2. The soccer game in Lesosavodsk–Hands-down an unforgettable evening. One of the parishioners knew the coach of the local high school team, so they agreed to host a match with us! Although I think we were all a little spooked when we got out of the vans looking a little rag-tag and lost to find a team with cleats and jerseys practicing before our game, once the ball got rolling, we all had a blast (hahahahaha–wink to Team America on that one!). And though they beat us 4-2 even after going easy on us so they “didn’t hurt the girls”, as our translator told us, we hoped they would concede to calling it a tie after we beat them 4-1 in penalty kicks. This incredible game not only satisfied my workout itch for a couple of days, but it also reinforced for all of us how universal sports are and how a little bit of friendly competition does much more for mutual understanding and respect than any political negotiation seems to. I say we throw our world leaders onto the soccer field and let them go at it until they are smiling as wide as we were :).


Team America in green, the Russian high schoolers in red.


1.  Teaching the campers the actions to Days of Elijah–I could go on and on about our amazing experience working with the kids at the youth camp in Lesosavodsk (and I probably will–stay tuned for Russia blog post #2!), the one moment that sticks out in my mind as the BEST OF THE BEST of our entire trip was teaching the kids some songs with actions that are a cornerstone of my home parish’s own youth camp that I’ve been involved with for six summers and counting. On the second day of camp, the sisters had taken the kids through a bunch of songs in Russian while we were waiting for their meals to be delivered. When they ran out of ideas, one of the sisters asked if any of us Americans had any songs we could teach them. And considering I had just wrote in my journal that morning how fun it would be to teach them these songs so near and dear to my heart, I jumped at the chance. I had Victor translate each line into Russian so the actions would (hopefully!) make sense, and then, abandoning all mental whisperings that I can’t sing, I did just that. And four repetitions later, seeing the kids doing the actions and trying to sing along with me just about brought me to tears in thankfulness for Tintern’s impact on my life and it’s influence in bringing me to Russia. Just like with the cookies, I was again sharing an integral part of myself with these kids. Camp would not have been the same without these fun and engaging songs, which felt like a squeeze on the shoulder from Jesus that I was in the right place, just where He needed me. In addition to Days of Elijah, we taught them Lord, I Lift Your Name On High, Big House, and Every Move I Make throughout the course of the week; and seeing some of the kids singing the melodies on the way to the park on the last afternoon was beyond rewarding–it was one of the many affirmations throughout the week that we had made a difference.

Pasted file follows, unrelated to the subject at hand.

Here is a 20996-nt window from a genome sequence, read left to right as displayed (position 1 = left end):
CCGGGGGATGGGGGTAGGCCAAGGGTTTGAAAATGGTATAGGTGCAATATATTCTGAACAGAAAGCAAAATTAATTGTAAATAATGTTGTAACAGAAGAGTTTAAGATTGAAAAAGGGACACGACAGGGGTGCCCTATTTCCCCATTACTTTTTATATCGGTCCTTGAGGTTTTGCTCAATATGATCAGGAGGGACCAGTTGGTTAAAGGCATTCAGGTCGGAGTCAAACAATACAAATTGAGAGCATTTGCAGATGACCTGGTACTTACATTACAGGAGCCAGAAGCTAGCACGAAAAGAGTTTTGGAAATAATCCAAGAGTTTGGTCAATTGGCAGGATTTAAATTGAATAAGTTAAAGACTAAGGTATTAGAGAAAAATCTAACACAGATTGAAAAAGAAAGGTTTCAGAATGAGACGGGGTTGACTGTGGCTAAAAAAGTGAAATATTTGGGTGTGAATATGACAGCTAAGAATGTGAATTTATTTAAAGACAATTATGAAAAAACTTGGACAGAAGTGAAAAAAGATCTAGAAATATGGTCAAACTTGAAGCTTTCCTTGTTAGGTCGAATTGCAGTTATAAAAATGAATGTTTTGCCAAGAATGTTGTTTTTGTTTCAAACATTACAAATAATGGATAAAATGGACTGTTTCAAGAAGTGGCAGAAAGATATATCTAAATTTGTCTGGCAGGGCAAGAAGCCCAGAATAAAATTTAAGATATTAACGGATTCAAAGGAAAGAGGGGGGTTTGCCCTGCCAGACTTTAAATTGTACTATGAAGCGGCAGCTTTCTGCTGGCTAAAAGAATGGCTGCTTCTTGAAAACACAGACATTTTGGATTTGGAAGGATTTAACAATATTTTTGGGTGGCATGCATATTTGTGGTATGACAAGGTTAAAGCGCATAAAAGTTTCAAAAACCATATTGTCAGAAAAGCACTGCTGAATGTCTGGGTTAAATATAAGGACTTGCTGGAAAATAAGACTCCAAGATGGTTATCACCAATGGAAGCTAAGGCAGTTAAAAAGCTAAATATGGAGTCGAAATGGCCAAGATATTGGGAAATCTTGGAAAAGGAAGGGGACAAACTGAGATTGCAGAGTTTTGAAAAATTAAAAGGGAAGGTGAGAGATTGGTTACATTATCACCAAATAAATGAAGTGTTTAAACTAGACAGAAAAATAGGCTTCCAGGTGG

Behold He comes, riding on the clouds!

Behold He comes, riding on the clouds!